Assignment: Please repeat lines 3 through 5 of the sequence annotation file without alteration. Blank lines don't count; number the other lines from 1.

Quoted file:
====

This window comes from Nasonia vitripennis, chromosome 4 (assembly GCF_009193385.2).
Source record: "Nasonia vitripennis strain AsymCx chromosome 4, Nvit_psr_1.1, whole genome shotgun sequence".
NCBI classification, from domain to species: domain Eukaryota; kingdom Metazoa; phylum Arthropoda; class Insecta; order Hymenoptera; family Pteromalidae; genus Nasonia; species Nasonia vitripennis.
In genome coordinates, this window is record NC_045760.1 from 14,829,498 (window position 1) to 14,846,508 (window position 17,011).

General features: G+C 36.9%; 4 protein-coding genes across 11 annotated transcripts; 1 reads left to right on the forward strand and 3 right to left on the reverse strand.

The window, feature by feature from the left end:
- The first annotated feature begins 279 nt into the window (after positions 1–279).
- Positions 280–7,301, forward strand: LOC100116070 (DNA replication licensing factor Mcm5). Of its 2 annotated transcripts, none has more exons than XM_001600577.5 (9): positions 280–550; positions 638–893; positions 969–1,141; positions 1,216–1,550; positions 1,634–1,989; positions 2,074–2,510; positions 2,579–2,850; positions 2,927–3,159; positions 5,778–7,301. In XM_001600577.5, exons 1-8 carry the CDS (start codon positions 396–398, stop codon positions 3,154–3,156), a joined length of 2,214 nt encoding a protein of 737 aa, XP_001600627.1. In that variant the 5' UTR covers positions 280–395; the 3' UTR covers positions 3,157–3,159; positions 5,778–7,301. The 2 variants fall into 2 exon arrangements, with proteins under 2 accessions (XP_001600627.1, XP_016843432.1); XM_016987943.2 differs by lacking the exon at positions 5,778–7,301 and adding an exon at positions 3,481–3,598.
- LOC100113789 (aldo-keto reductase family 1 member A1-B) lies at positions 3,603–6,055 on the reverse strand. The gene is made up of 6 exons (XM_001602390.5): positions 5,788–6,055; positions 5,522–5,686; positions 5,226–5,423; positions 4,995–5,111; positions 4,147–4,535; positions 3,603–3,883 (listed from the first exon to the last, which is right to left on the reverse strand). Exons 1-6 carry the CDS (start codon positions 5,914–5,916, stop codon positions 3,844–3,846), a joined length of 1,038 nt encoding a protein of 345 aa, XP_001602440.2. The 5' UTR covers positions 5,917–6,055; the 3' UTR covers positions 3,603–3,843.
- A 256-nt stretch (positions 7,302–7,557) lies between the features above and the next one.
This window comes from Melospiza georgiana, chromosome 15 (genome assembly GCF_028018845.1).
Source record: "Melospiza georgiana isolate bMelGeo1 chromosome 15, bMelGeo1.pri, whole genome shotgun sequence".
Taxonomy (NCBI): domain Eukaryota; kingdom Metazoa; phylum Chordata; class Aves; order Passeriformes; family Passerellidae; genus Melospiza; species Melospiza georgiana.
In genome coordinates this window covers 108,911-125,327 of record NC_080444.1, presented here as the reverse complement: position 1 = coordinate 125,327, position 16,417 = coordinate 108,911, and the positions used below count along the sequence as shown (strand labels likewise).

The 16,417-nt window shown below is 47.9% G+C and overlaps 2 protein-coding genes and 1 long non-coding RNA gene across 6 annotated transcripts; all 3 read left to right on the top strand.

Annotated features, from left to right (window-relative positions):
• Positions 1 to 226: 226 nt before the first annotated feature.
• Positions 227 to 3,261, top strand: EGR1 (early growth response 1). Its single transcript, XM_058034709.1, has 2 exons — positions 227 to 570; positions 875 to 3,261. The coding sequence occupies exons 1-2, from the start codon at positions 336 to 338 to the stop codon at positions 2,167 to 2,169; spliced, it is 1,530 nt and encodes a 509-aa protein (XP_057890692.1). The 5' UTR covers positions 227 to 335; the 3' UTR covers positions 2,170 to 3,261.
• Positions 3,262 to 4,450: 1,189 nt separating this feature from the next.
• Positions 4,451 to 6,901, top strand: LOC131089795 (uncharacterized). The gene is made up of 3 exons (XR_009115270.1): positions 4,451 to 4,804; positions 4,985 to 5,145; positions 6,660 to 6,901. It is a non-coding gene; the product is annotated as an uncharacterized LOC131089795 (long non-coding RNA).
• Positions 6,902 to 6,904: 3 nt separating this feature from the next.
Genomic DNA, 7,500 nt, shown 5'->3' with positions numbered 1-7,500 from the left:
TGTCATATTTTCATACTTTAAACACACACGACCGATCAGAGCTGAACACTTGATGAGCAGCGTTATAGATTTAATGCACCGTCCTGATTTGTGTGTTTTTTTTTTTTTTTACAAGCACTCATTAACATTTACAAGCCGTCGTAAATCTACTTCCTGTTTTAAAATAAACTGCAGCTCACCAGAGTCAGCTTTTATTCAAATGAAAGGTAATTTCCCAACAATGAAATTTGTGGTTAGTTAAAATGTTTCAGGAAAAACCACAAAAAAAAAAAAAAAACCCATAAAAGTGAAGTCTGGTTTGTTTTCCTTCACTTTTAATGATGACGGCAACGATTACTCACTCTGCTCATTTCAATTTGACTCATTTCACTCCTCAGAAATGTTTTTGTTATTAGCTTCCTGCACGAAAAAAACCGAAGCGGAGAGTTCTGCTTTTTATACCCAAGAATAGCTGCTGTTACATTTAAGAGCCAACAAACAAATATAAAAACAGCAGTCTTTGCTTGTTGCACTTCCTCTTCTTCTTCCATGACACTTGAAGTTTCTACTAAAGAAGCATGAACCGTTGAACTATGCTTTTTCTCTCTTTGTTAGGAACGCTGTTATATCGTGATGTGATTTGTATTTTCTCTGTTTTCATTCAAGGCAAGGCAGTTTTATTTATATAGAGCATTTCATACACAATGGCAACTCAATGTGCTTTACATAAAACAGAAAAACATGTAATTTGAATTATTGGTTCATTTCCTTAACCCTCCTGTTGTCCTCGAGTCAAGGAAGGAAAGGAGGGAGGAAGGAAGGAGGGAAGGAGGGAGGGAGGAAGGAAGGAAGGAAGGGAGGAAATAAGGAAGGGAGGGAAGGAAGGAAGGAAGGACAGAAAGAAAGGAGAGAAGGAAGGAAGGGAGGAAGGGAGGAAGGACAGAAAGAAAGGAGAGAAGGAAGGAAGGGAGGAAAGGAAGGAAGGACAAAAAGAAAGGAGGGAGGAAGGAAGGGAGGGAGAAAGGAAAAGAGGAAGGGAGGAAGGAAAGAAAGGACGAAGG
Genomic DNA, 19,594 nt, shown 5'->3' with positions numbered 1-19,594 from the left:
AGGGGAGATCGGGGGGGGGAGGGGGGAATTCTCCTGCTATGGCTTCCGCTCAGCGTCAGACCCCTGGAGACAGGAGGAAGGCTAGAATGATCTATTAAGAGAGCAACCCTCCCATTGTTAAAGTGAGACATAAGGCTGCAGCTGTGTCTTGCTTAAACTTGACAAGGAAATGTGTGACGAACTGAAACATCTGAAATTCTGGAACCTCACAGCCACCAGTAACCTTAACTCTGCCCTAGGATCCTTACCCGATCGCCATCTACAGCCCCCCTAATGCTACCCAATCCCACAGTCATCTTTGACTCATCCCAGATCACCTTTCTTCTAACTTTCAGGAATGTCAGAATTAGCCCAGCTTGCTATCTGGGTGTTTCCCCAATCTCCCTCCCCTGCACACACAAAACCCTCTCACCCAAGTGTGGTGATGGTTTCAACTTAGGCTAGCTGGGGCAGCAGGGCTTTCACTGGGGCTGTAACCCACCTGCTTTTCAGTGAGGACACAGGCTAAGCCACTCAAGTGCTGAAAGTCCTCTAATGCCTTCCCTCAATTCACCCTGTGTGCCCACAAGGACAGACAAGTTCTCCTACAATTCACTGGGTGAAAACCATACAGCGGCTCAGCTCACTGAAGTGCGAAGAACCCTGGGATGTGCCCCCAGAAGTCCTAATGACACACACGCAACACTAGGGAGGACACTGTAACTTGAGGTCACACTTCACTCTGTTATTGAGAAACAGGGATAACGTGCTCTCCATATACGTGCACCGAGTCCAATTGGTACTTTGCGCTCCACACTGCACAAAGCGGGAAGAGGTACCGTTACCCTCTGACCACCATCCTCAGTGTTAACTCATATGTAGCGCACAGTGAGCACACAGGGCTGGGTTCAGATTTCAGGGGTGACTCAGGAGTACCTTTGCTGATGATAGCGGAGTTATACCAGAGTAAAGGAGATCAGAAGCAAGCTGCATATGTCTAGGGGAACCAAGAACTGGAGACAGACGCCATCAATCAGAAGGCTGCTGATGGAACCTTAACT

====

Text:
NCBI classification, from domain to species: domain Eukaryota; kingdom Metazoa; phylum Arthropoda; class Insecta; order Hymenoptera; family Pteromalidae; genus Nasonia; species Nasonia vitripennis.
In genome coordinates, this window is record NC_045760.1 from 14,829,498 (window position 1) to 14,846,508 (window position 17,011).

General features: G+C 36.9%; 4 protein-coding genes across 11 annotated transcripts; 1 reads left to right on the forward strand and 3 right to left on the reverse strand.